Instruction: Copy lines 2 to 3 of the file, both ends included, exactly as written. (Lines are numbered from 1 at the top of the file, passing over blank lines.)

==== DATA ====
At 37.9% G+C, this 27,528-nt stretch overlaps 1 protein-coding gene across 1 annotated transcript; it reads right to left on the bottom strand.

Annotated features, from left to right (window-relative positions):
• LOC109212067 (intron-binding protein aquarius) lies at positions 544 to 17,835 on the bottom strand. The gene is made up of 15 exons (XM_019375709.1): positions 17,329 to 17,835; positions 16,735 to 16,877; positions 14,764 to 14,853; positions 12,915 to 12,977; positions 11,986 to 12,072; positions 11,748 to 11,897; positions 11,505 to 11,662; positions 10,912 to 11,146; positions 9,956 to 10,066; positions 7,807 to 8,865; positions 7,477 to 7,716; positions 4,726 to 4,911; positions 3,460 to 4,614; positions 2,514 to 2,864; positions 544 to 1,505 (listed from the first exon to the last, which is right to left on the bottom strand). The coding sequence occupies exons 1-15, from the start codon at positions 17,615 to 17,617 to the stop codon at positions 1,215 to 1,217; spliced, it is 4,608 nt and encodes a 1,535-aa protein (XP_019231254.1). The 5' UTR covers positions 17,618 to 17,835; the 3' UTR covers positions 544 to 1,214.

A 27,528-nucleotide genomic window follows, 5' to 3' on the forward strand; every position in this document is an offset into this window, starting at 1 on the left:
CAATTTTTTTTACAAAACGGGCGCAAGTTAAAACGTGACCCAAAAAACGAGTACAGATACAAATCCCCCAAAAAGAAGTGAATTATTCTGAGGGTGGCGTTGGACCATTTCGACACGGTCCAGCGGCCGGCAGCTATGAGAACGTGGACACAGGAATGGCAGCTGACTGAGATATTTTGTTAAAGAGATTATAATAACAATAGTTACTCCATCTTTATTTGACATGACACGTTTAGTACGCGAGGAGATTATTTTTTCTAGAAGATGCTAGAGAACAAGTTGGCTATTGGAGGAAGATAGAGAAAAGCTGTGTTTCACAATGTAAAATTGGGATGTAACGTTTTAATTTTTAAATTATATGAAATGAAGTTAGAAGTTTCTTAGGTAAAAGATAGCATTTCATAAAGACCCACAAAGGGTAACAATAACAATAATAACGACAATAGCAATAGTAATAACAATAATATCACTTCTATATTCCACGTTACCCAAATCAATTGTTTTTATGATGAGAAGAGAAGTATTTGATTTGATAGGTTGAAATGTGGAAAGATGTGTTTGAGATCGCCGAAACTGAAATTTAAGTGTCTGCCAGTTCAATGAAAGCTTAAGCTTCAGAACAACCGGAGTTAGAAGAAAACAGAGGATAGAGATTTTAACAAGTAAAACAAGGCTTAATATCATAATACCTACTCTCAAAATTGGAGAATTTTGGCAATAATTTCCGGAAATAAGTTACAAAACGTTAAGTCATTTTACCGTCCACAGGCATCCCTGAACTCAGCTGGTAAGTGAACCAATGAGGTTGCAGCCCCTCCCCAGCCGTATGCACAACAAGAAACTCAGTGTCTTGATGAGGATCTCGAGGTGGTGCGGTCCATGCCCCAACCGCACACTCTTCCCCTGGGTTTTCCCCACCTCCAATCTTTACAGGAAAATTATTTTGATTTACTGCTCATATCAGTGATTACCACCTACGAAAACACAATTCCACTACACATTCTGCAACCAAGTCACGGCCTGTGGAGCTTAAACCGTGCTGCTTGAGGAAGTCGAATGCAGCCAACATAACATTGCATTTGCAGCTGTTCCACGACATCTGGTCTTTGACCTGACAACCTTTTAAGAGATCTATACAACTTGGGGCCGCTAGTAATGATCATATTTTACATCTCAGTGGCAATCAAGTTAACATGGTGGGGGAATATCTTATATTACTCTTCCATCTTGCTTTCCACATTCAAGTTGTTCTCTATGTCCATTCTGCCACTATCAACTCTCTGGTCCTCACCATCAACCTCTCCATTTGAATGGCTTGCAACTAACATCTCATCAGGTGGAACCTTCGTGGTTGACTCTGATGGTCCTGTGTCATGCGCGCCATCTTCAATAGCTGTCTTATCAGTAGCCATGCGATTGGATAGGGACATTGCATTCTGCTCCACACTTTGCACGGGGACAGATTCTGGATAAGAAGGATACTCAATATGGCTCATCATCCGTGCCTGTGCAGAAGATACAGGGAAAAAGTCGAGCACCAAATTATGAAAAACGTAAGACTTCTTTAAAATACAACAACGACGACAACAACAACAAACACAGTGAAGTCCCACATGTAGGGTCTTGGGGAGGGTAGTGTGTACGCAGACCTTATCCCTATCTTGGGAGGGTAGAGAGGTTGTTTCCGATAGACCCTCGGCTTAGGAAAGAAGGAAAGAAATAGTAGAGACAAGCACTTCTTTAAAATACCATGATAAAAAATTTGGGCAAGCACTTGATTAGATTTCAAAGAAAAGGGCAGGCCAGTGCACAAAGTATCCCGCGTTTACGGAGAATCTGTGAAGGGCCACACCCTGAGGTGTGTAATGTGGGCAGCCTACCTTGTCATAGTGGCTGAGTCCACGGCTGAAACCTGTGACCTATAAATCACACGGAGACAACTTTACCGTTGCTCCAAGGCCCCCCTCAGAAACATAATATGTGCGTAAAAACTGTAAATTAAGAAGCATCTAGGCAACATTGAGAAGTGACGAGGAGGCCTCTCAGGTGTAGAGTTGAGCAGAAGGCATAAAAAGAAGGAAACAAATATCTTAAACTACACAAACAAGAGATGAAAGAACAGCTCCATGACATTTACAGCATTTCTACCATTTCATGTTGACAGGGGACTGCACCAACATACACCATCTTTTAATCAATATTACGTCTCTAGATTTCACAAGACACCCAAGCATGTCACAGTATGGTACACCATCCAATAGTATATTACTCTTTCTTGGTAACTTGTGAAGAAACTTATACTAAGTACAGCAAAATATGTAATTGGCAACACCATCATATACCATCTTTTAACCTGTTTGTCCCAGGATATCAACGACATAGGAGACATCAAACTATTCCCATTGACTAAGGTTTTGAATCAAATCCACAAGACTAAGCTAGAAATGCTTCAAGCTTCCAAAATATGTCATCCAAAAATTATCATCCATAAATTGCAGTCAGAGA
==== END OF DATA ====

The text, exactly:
Annotated features, from left to right (window-relative positions):
• LOC109212067 (intron-binding protein aquarius) lies at positions 544 to 17,835 on the bottom strand. The gene is made up of 15 exons (XM_019375709.1): positions 17,329 to 17,835; positions 16,735 to 16,877; positions 14,764 to 14,853; positions 12,915 to 12,977; positions 11,986 to 12,072; positions 11,748 to 11,897; positions 11,505 to 11,662; positions 10,912 to 11,146; positions 9,956 to 10,066; positions 7,807 to 8,865; positions 7,477 to 7,716; positions 4,726 to 4,911; positions 3,460 to 4,614; positions 2,514 to 2,864; positions 544 to 1,505 (listed from the first exon to the last, which is right to left on the bottom strand). The coding sequence occupies exons 1-15, from the start codon at positions 17,615 to 17,617 to the stop codon at positions 1,215 to 1,217; spliced, it is 4,608 nt and encodes a 1,535-aa protein (XP_019231254.1). The 5' UTR covers positions 17,618 to 17,835; the 3' UTR covers positions 544 to 1,214.